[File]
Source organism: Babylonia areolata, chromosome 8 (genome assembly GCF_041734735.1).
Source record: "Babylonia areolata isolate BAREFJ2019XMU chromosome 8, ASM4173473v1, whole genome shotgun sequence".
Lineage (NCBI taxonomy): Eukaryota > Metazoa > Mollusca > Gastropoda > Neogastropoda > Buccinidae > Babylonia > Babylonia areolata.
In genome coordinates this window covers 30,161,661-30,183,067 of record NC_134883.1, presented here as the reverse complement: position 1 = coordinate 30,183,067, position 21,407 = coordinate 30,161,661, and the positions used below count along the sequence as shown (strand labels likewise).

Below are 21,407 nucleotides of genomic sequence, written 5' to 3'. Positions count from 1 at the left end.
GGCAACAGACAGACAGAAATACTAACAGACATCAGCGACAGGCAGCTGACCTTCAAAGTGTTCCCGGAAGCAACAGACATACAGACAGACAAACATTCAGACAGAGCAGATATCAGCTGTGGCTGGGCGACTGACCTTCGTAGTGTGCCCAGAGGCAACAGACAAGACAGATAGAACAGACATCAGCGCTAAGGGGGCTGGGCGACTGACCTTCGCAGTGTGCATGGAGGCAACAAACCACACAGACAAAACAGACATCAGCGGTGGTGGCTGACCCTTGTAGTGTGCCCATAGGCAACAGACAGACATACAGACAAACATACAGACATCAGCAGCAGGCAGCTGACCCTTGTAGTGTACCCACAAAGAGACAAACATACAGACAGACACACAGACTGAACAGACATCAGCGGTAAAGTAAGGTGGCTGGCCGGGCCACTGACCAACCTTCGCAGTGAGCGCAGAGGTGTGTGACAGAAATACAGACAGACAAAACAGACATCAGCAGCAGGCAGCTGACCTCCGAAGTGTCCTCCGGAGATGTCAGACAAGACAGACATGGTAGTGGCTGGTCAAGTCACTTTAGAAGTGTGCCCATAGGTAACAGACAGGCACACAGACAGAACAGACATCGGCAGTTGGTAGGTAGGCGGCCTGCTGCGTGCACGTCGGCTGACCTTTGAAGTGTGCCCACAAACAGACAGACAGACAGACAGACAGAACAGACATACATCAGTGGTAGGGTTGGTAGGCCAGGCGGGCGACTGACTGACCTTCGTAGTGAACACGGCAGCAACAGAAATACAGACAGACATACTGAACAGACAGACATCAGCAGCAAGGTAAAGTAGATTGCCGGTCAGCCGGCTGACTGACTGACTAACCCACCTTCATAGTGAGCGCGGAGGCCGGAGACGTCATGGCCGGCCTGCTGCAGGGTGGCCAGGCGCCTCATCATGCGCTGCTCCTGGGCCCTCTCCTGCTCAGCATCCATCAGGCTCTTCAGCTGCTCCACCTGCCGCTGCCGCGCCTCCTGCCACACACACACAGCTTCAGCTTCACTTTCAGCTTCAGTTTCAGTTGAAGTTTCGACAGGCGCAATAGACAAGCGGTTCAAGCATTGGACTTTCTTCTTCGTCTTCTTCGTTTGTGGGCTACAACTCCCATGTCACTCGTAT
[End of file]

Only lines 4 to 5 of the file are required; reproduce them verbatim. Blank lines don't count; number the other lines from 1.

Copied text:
In genome coordinates this window covers 30,161,661-30,183,067 of record NC_134883.1, presented here as the reverse complement: position 1 = coordinate 30,183,067, position 21,407 = coordinate 30,161,661, and the positions used below count along the sequence as shown (strand labels likewise).

Below are 21,407 nucleotides of genomic sequence, written 5' to 3'. Positions count from 1 at the left end.